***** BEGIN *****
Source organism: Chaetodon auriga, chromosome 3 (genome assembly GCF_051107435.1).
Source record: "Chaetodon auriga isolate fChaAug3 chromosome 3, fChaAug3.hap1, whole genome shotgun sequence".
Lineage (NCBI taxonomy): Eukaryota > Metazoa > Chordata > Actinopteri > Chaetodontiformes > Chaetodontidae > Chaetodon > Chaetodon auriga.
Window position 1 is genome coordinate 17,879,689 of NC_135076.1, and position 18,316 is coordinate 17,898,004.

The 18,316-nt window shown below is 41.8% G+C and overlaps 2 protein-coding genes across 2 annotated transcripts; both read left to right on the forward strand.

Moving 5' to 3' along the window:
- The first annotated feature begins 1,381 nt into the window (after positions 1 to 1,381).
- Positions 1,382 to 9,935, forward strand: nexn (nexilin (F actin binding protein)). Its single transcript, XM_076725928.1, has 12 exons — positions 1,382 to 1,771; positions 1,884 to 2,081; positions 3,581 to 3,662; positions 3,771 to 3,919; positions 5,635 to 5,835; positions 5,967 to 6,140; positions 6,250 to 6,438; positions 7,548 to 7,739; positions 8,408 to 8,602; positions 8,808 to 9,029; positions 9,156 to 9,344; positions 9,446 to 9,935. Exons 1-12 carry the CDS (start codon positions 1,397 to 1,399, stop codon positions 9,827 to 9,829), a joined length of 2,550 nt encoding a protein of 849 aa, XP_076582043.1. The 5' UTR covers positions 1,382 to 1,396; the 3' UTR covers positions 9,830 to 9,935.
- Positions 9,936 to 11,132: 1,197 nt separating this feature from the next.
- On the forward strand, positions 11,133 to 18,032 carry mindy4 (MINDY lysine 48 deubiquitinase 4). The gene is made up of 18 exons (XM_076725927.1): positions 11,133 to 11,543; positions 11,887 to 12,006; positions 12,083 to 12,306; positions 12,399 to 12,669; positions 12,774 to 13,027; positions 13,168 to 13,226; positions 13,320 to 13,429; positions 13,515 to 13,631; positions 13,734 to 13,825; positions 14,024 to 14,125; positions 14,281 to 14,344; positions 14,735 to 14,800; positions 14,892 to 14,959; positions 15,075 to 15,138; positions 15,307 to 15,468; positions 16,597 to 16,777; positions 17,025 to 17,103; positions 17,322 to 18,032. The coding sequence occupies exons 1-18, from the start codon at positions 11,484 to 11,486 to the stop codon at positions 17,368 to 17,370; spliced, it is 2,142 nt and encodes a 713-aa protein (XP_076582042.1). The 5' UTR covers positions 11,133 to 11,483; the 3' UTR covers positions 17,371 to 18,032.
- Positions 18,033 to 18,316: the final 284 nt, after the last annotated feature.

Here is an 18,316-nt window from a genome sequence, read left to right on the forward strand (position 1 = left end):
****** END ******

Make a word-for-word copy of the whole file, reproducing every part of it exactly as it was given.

Source organism: Chaetodon auriga, chromosome 3 (genome assembly GCF_051107435.1).
Source record: "Chaetodon auriga isolate fChaAug3 chromosome 3, fChaAug3.hap1, whole genome shotgun sequence".
Lineage (NCBI taxonomy): Eukaryota > Metazoa > Chordata > Actinopteri > Chaetodontiformes > Chaetodontidae > Chaetodon > Chaetodon auriga.
Window position 1 is genome coordinate 17,879,689 of NC_135076.1, and position 18,316 is coordinate 17,898,004.

The 18,316-nt window shown below is 41.8% G+C and overlaps 2 protein-coding genes across 2 annotated transcripts; both read left to right on the forward strand.

Moving 5' to 3' along the window:
- The first annotated feature begins 1,381 nt into the window (after positions 1 to 1,381).
- Positions 1,382 to 9,935, forward strand: nexn (nexilin (F actin binding protein)). Its single transcript, XM_076725928.1, has 12 exons — positions 1,382 to 1,771; positions 1,884 to 2,081; positions 3,581 to 3,662; positions 3,771 to 3,919; positions 5,635 to 5,835; positions 5,967 to 6,140; positions 6,250 to 6,438; positions 7,548 to 7,739; positions 8,408 to 8,602; positions 8,808 to 9,029; positions 9,156 to 9,344; positions 9,446 to 9,935. Exons 1-12 carry the CDS (start codon positions 1,397 to 1,399, stop codon positions 9,827 to 9,829), a joined length of 2,550 nt encoding a protein of 849 aa, XP_076582043.1. The 5' UTR covers positions 1,382 to 1,396; the 3' UTR covers positions 9,830 to 9,935.
- Positions 9,936 to 11,132: 1,197 nt separating this feature from the next.
- On the forward strand, positions 11,133 to 18,032 carry mindy4 (MINDY lysine 48 deubiquitinase 4). The gene is made up of 18 exons (XM_076725927.1): positions 11,133 to 11,543; positions 11,887 to 12,006; positions 12,083 to 12,306; positions 12,399 to 12,669; positions 12,774 to 13,027; positions 13,168 to 13,226; positions 13,320 to 13,429; positions 13,515 to 13,631; positions 13,734 to 13,825; positions 14,024 to 14,125; positions 14,281 to 14,344; positions 14,735 to 14,800; positions 14,892 to 14,959; positions 15,075 to 15,138; positions 15,307 to 15,468; positions 16,597 to 16,777; positions 17,025 to 17,103; positions 17,322 to 18,032. The coding sequence occupies exons 1-18, from the start codon at positions 11,484 to 11,486 to the stop codon at positions 17,368 to 17,370; spliced, it is 2,142 nt and encodes a 713-aa protein (XP_076582042.1). The 5' UTR covers positions 11,133 to 11,483; the 3' UTR covers positions 17,371 to 18,032.
- Positions 18,033 to 18,316: the final 284 nt, after the last annotated feature.

Here is an 18,316-nt window from a genome sequence, read left to right on the forward strand (position 1 = left end):